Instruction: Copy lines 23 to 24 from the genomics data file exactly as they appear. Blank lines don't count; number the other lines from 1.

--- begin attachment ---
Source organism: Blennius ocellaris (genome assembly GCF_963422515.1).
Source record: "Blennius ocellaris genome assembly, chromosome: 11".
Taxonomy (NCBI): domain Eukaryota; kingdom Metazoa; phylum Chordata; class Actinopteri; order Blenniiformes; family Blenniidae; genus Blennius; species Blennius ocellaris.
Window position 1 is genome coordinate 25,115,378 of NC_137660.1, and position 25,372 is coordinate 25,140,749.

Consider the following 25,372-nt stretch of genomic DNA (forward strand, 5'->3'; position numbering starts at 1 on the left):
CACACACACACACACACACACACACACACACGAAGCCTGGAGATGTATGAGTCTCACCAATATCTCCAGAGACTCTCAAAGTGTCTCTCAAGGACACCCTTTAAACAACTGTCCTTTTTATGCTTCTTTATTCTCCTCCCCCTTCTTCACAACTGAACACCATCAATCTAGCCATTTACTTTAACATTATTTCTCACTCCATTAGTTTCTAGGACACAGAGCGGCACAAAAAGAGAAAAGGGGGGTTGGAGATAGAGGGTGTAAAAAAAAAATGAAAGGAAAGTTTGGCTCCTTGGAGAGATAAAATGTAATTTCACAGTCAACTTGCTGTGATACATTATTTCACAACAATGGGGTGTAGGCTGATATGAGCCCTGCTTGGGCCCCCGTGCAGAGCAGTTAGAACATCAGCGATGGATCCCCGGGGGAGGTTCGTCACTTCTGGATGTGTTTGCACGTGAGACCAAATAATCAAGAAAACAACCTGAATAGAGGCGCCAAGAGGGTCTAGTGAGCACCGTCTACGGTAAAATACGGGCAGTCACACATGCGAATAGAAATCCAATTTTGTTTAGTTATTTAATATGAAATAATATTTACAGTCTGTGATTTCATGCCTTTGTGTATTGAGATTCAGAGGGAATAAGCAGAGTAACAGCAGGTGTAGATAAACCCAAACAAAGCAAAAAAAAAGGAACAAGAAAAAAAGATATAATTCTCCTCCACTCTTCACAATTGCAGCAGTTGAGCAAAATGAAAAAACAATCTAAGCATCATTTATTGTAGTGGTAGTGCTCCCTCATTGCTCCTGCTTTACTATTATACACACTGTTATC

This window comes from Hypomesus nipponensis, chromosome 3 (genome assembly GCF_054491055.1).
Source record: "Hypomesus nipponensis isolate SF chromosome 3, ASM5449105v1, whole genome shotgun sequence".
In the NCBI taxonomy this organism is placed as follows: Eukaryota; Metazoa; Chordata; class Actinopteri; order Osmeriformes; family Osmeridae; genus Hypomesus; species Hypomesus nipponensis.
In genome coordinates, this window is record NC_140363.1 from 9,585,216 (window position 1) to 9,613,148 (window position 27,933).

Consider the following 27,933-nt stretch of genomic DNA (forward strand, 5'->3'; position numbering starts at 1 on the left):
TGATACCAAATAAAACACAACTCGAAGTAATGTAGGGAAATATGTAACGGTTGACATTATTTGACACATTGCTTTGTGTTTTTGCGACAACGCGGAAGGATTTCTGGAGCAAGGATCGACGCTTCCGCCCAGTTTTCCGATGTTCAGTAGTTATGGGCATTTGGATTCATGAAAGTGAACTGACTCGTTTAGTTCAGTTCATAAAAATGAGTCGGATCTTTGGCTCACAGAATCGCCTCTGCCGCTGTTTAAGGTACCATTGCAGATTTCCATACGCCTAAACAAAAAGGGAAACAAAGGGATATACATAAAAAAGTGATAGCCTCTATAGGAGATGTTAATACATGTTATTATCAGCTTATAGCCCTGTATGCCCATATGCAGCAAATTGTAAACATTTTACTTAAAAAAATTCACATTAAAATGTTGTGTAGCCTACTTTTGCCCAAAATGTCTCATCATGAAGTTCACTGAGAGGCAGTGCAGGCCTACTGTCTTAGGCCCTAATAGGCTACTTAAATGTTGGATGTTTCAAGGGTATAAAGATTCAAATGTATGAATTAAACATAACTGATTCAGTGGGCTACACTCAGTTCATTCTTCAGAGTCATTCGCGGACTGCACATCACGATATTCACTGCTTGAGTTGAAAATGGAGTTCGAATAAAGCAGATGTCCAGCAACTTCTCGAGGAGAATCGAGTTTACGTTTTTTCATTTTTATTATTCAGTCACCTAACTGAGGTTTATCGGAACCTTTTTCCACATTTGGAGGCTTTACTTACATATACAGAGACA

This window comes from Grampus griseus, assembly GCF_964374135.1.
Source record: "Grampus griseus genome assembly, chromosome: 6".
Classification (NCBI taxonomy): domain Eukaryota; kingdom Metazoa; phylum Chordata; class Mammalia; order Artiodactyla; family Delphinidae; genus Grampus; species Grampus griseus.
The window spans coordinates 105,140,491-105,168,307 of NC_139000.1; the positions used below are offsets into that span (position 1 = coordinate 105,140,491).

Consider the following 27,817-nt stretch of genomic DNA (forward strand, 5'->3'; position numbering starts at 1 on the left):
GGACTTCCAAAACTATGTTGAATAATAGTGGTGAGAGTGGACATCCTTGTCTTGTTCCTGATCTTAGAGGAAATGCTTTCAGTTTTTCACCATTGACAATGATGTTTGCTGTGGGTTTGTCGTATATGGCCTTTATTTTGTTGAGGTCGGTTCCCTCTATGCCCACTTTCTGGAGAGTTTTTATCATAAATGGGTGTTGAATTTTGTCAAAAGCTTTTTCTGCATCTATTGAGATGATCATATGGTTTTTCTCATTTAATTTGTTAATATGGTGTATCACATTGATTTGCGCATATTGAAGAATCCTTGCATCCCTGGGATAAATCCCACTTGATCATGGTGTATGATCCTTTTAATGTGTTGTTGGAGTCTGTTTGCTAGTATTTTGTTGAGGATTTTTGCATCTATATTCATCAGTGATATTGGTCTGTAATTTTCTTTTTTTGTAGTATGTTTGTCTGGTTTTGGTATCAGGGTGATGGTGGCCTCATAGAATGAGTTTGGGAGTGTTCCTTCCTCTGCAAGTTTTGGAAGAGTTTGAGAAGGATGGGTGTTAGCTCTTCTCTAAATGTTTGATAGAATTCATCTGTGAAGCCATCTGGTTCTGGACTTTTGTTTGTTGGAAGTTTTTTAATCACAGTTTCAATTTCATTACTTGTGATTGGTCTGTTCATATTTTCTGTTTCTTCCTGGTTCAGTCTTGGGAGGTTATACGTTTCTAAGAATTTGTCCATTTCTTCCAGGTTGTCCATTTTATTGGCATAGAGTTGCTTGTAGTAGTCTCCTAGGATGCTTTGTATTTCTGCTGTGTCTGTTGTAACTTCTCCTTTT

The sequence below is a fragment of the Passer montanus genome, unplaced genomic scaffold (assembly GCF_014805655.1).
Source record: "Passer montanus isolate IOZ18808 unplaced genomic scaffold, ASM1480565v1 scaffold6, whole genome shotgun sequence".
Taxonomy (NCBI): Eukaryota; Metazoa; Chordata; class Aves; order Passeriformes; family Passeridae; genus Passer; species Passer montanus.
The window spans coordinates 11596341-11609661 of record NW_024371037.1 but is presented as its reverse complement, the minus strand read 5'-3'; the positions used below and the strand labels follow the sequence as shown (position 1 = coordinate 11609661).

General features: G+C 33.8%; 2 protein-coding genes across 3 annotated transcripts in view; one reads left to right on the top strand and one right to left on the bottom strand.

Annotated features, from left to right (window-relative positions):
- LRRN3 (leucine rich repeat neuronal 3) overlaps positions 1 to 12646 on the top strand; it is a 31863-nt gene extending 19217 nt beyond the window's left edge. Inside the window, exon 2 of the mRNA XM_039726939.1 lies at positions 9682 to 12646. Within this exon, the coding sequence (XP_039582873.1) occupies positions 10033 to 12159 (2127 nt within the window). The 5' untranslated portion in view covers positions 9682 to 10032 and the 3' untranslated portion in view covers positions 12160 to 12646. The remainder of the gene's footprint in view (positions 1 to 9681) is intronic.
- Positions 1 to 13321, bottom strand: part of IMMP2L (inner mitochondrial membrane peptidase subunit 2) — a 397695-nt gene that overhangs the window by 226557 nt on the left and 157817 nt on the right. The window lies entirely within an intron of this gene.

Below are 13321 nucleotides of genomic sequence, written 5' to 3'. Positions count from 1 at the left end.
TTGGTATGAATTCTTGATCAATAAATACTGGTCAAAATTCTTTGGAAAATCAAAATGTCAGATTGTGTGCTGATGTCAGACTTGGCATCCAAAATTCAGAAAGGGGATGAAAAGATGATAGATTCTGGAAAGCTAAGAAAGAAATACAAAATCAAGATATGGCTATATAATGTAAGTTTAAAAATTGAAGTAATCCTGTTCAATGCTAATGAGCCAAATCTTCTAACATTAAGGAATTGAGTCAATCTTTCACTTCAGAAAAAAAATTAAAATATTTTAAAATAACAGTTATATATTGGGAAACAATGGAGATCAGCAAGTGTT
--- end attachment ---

General features: G+C 33.8%; 2 protein-coding genes across 3 annotated transcripts in view; one reads left to right on the top strand and one right to left on the bottom strand.

Annotated features, from left to right (window-relative positions):